Hello everyone. Wow, the "magnets and sewing machines" thread had a LOT of activity and information. I have been looking for a solution and I think I landed on something that is workable, and does not require expensive hoop additions or accessories.   I thought a lot about how to overcome the problem of multiple hoopings to quilt   the blocks of a completed quilt, and without spending over $200 for a hoop accessory.  This is what I found works well with my Janome 500e machine:  Surprise! It is ordinary office-supply clips, the type that are usually black, with silver wire handles that can fold up or down ( see picture, coming soon).   Here is what you need: Your quilt sandwich, basted with safety pins, or held together with temporary spray adhesive (like 505)
                                                                              Your RE28 hoop that comes with the 500e machine (it's the largest hoop that came with mine)
                                                                               8 or 9 of those office-supply clips
                                                                               (Optional) washaway stabilizer   --I did not use any stabilizer.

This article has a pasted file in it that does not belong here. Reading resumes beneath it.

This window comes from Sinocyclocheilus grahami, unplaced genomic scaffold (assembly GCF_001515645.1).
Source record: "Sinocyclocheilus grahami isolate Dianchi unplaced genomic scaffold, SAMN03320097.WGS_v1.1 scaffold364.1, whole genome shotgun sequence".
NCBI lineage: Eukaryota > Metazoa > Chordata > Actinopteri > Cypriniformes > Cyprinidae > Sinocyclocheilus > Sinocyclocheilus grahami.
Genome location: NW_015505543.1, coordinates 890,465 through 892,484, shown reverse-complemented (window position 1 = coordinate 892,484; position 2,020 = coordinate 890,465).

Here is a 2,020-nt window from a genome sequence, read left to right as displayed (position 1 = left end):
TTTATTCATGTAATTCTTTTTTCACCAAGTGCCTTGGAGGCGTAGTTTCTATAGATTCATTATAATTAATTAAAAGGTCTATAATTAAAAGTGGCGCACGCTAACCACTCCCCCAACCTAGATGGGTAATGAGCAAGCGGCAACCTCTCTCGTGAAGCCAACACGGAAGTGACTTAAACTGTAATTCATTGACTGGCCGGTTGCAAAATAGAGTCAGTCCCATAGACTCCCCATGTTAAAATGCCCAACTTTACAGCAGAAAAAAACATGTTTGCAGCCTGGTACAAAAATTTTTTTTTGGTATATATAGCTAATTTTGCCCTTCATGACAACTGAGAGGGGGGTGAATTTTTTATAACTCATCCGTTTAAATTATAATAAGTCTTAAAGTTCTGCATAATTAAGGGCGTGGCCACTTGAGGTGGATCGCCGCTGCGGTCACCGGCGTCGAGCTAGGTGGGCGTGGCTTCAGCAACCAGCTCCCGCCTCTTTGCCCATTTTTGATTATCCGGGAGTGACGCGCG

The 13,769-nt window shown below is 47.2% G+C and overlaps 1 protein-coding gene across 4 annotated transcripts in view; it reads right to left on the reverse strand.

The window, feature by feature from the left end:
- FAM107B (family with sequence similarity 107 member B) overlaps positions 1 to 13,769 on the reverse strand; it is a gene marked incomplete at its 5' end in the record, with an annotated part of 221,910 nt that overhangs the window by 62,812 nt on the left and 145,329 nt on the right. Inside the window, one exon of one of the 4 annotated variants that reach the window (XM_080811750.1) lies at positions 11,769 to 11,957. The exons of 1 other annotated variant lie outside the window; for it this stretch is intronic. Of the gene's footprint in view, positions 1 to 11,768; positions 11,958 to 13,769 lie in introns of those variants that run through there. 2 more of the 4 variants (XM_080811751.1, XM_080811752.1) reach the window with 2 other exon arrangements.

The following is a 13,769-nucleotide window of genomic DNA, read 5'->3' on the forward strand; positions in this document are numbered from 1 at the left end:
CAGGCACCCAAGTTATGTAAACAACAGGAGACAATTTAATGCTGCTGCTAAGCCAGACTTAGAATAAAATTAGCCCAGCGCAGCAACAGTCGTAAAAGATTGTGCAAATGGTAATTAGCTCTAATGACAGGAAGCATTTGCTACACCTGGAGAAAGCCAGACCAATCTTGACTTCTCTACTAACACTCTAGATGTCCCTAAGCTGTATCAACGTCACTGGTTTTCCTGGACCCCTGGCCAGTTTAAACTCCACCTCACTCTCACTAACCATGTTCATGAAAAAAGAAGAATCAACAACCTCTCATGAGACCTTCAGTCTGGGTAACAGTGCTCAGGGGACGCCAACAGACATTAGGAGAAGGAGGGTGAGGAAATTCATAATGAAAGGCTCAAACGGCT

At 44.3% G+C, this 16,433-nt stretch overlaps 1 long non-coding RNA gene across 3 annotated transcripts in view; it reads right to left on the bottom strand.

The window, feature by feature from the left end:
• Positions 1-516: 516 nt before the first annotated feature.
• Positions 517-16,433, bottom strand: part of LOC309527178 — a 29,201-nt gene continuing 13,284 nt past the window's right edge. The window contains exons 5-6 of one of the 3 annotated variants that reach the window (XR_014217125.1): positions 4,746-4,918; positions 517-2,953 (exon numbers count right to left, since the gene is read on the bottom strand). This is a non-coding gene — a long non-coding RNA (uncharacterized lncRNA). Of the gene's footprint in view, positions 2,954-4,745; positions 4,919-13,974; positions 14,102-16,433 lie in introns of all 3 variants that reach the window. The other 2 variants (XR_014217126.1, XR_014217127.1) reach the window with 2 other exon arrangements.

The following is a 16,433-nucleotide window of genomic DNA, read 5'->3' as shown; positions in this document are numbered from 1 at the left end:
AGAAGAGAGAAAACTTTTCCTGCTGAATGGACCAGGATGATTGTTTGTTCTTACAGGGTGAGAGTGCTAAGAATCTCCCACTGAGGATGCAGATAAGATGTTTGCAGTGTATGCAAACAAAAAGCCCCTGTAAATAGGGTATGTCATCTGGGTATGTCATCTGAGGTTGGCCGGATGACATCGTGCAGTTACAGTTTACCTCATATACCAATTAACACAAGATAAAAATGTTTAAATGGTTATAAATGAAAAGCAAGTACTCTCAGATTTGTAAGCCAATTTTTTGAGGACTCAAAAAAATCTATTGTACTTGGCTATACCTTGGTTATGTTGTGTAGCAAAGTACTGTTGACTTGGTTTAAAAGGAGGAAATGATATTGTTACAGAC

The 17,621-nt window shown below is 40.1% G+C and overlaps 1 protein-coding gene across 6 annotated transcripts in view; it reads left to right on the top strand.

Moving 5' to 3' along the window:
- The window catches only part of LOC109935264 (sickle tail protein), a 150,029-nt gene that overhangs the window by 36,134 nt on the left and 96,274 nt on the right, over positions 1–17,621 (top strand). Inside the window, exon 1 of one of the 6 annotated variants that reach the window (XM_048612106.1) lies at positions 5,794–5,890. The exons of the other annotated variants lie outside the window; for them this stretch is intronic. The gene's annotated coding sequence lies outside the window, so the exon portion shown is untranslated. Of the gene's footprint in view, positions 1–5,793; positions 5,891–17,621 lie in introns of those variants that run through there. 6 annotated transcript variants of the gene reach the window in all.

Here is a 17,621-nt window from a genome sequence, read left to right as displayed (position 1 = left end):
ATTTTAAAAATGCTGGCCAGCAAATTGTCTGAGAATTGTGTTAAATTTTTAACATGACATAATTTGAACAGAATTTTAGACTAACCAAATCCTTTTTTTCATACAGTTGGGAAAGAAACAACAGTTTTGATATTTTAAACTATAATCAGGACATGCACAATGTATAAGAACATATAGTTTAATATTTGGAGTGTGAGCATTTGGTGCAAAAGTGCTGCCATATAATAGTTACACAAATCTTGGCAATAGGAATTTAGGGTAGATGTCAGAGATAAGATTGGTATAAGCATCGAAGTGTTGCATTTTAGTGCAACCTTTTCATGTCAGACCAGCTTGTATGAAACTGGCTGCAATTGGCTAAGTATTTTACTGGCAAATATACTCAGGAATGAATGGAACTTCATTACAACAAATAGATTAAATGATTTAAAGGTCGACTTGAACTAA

Here is what you do:  Remove the inner hoop, and set it aside, You will not be using the inner hoop for this process.  Tighten the thumbscrew on the outer hoop to close it firmly.  Now lay your quilt over the outer hoop, centering your individual quilt block in the hoop.  Next, attach the clips to the quilt sandwich and the rim of the outer hoop, pushing the clips down before releasing the clip, so that the clip holds tight to the rim of the outer hoop, AND the straight edge of the clip holds the quilt sandwich down onto the table. Release the clip to hold everything in place. The silver wire clip handles should all be standing straight up. Mount the outer hoop to the embroidery arm. Check positioning of your individual quilt block to see that your design will stitch where you want it to. Use the machine's basting function to see exactly where the design will be.  Before starting to stitch the design, make sure that your presser foot lifter lever and your needle threader button are not going to interfere with your clips. If needed, you can temporarily remove the silver handles by squeezing  each handle inwards, AFTER you have placed the clips firmly in place.  You'll need to replace the handles to remove the clips after stitching.  I have practiced with a round design that is 6" X 6" and I had no interference with that.   Remember that I said I used no stabilizer. For practice, I used a quilt sandwich with ordinary quilt cotton and a felt-like batting, no stabilizer, no inner hoop, no magnets, and my sandwich was basted with 505  quilt basting spray.  The next problem is eliminating the drag while doing the embroidery and I have decided that some clamps attached to the ceiling will be the best bet. That project will have to wait a while, but for now, I am pleased with this remedy for smaller quilts. I can only say it has worked for me with the items I mentioned above. Your mileage may vary, as they say, if you are using a different machine or a different hoop.  You might want to give this a try, but be careful, I am not responsible if your experience is different than mine.  Happy stitching!!   Kathy Strabel   Camas WA     I will post a photo for reference soon.